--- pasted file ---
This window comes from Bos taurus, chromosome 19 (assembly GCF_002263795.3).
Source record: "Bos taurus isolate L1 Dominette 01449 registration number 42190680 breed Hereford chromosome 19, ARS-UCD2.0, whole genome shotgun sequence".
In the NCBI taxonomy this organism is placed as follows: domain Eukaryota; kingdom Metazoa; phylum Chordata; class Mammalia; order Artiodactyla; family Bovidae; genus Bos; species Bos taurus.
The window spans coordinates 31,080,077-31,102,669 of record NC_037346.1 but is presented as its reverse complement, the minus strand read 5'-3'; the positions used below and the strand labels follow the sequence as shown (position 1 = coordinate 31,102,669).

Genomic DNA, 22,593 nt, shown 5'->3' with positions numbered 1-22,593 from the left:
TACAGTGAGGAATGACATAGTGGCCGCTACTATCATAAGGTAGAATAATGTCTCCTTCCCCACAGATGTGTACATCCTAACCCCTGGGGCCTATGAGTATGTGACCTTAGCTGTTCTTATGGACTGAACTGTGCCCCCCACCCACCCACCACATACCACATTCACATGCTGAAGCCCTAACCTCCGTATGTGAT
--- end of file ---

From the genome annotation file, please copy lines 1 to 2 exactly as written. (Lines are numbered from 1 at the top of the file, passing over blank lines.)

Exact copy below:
This window comes from Bos taurus, chromosome 19 (assembly GCF_002263795.3).
Source record: "Bos taurus isolate L1 Dominette 01449 registration number 42190680 breed Hereford chromosome 19, ARS-UCD2.0, whole genome shotgun sequence".